With $25,000 grant from USDA APHIS, a New Zealand scientist, Trevor Jackson, was contacted to obtain and release a bio-control organism into the rhino beetle, Oryctes rhinoceros, population. Produced in a New Zealand laboratory, this naturally occurring bio-control virus, orycto virus, is very host-specific, targeting only rhino beetles. It is dispersed using autodissemination: adult beetles are fed a solution of the virus, become infected, and then they are released to infect the resident population. It will take several months to see the results. "The bio-control agent will not completely eradicate the CRB, but it will help to keep it under control," says Moore.

Sadanand Lal, formerly an entomologist with the Secretariat of the Pacific Community in Fiji, was on Guam in October for the initial release of the virus, which will have an adverse effect on the stomach walls of the beetles, resulting in death. This latest tactic in the CRB saga is true international collaboration at its best. The virus is naturally occurring and was originally discovered in Malaysia, cultured in New Zealand laboratories and released on Guam.

WPTRC scientists in collaboration with government entities and colleagues worldwide are making a difference for Guam and the region.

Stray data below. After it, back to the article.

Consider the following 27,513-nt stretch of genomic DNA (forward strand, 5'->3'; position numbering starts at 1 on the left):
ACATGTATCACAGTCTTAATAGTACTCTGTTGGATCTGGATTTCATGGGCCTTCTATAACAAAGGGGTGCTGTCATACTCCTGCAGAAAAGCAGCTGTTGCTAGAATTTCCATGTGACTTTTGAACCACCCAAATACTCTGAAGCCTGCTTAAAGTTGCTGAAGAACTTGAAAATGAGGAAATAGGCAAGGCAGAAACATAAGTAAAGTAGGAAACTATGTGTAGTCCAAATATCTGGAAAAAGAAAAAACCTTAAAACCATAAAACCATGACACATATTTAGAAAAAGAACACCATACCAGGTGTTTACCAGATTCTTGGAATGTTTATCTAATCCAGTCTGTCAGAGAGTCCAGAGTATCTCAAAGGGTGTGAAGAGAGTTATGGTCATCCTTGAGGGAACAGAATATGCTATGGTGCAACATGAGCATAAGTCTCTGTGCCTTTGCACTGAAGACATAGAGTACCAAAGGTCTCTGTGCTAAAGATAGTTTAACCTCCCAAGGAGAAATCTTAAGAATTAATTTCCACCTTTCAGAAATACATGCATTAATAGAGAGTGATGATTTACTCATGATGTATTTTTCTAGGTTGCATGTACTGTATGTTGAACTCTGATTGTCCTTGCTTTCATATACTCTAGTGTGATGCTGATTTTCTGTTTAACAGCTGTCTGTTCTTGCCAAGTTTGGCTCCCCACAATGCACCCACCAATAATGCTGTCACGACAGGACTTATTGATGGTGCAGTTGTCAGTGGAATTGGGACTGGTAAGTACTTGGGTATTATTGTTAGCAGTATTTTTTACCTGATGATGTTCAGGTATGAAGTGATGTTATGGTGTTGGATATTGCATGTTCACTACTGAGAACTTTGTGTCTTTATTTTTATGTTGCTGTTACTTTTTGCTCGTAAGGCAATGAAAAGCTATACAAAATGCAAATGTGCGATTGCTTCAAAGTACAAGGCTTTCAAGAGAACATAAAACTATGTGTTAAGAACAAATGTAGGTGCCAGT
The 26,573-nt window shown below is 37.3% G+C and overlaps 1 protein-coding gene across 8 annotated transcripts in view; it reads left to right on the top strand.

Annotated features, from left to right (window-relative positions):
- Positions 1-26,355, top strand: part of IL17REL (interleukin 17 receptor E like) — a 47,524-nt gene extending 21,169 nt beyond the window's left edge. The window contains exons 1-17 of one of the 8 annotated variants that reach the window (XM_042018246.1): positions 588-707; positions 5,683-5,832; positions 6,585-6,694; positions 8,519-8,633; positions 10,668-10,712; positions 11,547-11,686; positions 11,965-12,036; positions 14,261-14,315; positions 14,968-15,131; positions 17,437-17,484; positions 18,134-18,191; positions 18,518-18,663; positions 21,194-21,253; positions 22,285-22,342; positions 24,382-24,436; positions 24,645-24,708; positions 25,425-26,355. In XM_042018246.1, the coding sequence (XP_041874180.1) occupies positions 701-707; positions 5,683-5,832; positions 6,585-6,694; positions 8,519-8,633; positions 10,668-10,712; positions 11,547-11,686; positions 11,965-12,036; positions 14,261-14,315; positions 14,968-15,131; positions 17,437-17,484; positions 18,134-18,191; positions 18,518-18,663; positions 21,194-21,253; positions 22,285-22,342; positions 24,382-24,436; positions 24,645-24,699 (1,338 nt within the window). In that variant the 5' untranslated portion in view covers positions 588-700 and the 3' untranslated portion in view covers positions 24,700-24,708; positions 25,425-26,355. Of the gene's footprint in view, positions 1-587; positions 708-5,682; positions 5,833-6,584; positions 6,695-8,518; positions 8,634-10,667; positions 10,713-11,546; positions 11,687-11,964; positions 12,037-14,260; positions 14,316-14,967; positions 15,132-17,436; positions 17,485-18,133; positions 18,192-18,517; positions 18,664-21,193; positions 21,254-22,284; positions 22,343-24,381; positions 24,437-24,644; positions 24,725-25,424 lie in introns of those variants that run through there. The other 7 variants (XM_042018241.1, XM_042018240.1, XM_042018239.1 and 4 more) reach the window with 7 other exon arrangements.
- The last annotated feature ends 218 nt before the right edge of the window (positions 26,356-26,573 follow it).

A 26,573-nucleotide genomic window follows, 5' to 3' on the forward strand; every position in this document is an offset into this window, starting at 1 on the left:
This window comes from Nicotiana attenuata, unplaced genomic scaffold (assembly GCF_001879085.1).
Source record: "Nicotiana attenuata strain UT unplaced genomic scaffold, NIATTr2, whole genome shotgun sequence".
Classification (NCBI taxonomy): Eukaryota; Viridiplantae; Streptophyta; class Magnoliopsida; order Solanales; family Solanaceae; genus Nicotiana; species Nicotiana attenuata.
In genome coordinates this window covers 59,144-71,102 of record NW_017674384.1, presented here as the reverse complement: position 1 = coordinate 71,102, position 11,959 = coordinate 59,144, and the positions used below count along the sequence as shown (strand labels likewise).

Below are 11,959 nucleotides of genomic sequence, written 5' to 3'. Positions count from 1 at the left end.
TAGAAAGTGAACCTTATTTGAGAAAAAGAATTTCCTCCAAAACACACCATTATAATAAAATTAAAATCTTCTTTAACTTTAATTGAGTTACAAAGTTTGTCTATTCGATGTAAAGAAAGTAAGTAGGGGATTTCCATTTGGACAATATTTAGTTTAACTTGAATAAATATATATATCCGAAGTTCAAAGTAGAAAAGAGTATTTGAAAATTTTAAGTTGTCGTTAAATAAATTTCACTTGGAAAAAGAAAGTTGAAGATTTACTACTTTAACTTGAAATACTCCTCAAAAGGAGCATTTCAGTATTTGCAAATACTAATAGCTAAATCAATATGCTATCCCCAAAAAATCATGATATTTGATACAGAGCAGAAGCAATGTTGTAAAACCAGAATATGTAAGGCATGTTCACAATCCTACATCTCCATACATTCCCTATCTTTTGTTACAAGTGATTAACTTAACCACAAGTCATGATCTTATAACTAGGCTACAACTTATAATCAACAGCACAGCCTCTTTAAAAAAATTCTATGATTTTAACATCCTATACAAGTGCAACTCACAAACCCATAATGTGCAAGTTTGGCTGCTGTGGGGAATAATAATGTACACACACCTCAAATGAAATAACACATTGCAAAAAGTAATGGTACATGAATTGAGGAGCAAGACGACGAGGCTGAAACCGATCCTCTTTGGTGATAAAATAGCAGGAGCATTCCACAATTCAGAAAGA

Source: University of Guam

Explore further: Stanford researchers rethink 'natural' habitat for wildlife

add to favorites email to friend print save as pdf

Related Stories

Guam rhino beetles got rhythm

Apr 14, 2009

In May 2008 the island of Guam became a living laboratory for scientists as they attached acoustic equipment to coconut trees in order to listen for rhinoceros beetles. A grant from USDA IPM allowed Richard Mankin, a recognized ...

Entomologists play matchmakers for cerambycid beetles

Aug 05, 2008

( -- Cerambycid beetles, also known as long-horned beetles, can cause severe damage to standing trees, logs and lumber. How then might they be promptly detected and their numbers swiftly controlled? ...

Recommended for you

Plants with dormant seeds give rise to more species

Apr 18, 2014